The Catch-22 of Attractiveness in the Workplace
Earlier we discussed the preferential treatment that attractive professionals receive when it comes to job interviews and compensation determinations in the post, What Have Looks Got to do With It? The inequality, we reported, disproportionately affected women and minorities, for whom the cost of meeting expectations was greater.
Then came Debrahlee Lorenzana, the Puerto Rican and Italian woman who claims that she was fired from her position as a business banker with Citibank because she was too attractive. Ms. Lorenzana's experience highlights the complex double-bind that faces women in the workplace-on the one hand, if she was not attractive, she might not have gotten an offer from a branch that she claims was "pretty much known for hiring pretty girls." (See this post in the Village Voice, "Is This Woman Too Hot to Work in a Bank?") On the other hand, she claims that because of her looks, male managers berated her for being distracting to other male employees until finally Ms. Lorenzana was fired because she "wasn't fit for the culture at Citibank." Among the marks against her was a disciplinary letter claiming that she arrived at work late on two dates that turned out to be weekends, which Ms. Lorenzana has off.
The Village Voice reports that Ms. Lorenzana was pulled aside and told not to wear turtlenecks, pencil skirts, fitted suits or heels as these items "drew attention to her body in a manner that was upsetting to her easily distracted male managers." The assumption inherent in this remark is that Ms. Lorenzana is responsible for and should bear all the costs of her male manager's inability to work in her presence. There is the cost of the new wardrobe she is expected to buy, the cost of limiting her freedom of expression, and the cost of dressing in a way that is intentionally unprofessional or sloppy, which may lose her business with clients. It is uncertain whether the "distracted male managers" were ever admonished as Ms. Lorenzana was.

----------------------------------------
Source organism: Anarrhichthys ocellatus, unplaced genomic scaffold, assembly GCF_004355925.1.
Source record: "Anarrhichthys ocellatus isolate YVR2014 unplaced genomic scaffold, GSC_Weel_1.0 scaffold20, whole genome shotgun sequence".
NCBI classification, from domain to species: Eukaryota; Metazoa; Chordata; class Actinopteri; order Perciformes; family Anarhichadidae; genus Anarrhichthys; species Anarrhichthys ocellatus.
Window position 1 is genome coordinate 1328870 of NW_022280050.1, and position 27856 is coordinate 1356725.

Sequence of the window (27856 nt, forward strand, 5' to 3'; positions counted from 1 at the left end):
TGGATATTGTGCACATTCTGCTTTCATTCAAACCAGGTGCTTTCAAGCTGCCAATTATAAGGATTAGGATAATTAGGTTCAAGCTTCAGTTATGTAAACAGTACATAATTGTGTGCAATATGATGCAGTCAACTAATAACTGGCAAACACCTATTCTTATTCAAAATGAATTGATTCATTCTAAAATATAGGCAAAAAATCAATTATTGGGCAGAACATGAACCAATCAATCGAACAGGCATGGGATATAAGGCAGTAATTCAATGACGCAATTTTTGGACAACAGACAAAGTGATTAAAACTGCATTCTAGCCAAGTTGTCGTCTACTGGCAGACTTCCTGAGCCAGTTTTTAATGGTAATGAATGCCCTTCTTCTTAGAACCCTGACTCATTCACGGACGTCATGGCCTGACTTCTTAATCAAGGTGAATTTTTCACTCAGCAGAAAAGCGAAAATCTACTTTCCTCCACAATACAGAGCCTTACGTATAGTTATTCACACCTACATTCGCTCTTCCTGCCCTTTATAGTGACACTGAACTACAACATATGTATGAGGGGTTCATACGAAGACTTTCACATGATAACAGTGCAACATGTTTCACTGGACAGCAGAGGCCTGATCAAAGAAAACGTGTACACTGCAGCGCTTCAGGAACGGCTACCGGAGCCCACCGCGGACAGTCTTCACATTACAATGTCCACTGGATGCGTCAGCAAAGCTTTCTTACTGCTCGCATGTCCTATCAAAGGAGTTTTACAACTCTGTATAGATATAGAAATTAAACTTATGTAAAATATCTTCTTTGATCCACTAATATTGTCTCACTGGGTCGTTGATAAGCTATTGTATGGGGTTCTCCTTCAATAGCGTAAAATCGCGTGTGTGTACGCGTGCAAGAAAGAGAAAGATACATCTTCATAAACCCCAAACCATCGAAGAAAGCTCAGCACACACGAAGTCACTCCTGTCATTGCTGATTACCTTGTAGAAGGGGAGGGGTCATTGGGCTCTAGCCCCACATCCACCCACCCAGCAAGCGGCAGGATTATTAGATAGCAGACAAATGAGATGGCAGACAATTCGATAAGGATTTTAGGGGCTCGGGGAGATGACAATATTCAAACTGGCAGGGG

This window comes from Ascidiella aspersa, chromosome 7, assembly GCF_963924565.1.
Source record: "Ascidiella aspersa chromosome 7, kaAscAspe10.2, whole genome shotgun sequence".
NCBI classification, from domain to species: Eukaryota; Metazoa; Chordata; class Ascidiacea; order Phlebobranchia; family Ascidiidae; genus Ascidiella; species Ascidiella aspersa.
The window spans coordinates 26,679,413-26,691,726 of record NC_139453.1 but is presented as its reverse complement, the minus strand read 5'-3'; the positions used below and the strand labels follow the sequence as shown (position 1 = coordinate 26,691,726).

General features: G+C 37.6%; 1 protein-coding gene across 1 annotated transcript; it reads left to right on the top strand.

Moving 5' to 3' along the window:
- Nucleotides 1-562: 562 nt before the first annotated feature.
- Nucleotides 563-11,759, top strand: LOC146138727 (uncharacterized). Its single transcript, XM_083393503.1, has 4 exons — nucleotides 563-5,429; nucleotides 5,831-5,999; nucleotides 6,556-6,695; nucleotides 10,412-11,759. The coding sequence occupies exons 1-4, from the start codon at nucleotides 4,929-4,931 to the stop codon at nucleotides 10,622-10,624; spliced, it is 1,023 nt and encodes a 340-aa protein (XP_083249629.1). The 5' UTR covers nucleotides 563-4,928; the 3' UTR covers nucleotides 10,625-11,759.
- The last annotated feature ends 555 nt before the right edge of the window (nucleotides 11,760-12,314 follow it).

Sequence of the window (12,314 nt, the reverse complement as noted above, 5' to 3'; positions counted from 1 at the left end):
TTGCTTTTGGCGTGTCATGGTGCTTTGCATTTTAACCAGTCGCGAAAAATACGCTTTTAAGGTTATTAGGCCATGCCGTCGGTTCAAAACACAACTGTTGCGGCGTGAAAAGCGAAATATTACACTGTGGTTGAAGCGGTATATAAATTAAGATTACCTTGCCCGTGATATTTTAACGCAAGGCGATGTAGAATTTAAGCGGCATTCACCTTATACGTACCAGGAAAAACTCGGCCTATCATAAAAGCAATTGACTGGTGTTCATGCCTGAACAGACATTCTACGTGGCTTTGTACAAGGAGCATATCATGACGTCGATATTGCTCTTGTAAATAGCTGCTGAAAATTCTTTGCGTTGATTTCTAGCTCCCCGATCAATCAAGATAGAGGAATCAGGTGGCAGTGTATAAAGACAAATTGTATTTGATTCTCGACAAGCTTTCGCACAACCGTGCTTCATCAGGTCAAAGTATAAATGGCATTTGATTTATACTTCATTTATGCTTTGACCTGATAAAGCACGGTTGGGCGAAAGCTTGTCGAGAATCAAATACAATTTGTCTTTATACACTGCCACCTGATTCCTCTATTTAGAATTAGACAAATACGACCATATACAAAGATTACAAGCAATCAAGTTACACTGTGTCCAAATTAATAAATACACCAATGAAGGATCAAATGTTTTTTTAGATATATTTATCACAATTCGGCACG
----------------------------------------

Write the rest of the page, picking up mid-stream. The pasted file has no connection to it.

Ms. Lorenzana's case also illustrates the intersection of gender and ethnicity of gender and ethnicity in episodes of discrimination. As the Village Voice explained, "her brand of femininity is also cultural." Ms. Lorenzana told the reporter "Where I'm from women dress up-like put on makeup and do their nails-to go to the supermarket... I was raised very Latin, you know? We're feminine. A woman in Puerto Rico takes care of herself." The complexities of negotiating her identity as a woman of color in a workplace modeled on the white male banker ultimately destroyed Ms. Lorenzana's career. In having to rework her appearance each time a managers told her to revise her looks, Ms. Lorenzana embodied and illustrated the idea of having to "work" one's identity in order to have work.
Building a Better Legal Profession (BBLP) is an organization based at Stanford Law School. BBLP is a national grassroots movement that seeks market-based workplace reforms in large private law firms. For more information, visit BBLP's Web site at www.betterlegalprofession.org.